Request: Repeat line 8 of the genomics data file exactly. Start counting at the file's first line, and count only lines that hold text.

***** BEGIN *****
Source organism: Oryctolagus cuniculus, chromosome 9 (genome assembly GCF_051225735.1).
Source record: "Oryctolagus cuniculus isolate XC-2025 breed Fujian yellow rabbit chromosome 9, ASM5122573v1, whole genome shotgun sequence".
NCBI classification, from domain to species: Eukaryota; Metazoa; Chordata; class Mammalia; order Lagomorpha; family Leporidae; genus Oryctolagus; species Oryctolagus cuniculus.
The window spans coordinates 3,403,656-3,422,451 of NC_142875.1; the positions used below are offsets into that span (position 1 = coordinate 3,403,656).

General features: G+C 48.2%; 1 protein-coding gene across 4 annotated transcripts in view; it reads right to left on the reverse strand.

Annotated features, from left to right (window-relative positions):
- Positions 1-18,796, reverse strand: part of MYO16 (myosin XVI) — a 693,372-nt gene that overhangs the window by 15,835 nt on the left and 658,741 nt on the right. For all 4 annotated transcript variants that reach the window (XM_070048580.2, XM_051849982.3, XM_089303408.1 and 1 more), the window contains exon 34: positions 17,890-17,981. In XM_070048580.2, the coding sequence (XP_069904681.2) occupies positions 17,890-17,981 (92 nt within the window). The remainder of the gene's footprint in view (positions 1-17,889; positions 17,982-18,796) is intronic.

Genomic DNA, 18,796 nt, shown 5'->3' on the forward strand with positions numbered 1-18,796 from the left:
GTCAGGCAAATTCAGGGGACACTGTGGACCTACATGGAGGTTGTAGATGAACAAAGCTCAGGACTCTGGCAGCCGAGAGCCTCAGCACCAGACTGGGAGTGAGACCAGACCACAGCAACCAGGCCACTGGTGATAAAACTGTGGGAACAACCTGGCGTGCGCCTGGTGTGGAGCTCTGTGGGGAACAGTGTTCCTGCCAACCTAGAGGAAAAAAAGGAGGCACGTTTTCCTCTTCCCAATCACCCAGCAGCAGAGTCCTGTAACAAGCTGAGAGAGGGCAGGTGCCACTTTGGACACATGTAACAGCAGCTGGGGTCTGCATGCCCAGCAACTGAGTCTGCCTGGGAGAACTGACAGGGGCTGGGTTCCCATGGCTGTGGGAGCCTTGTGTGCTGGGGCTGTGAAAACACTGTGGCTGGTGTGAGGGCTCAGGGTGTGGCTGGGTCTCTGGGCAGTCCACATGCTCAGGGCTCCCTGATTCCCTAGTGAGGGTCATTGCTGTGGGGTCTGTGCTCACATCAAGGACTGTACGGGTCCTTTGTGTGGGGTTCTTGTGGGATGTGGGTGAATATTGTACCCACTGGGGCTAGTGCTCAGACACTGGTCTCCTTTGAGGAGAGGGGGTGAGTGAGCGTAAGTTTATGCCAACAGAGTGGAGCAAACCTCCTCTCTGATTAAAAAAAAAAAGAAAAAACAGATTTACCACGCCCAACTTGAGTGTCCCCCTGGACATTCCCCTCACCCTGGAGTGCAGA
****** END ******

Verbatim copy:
Genomic DNA, 18,796 nt, shown 5'->3' on the forward strand with positions numbered 1-18,796 from the left: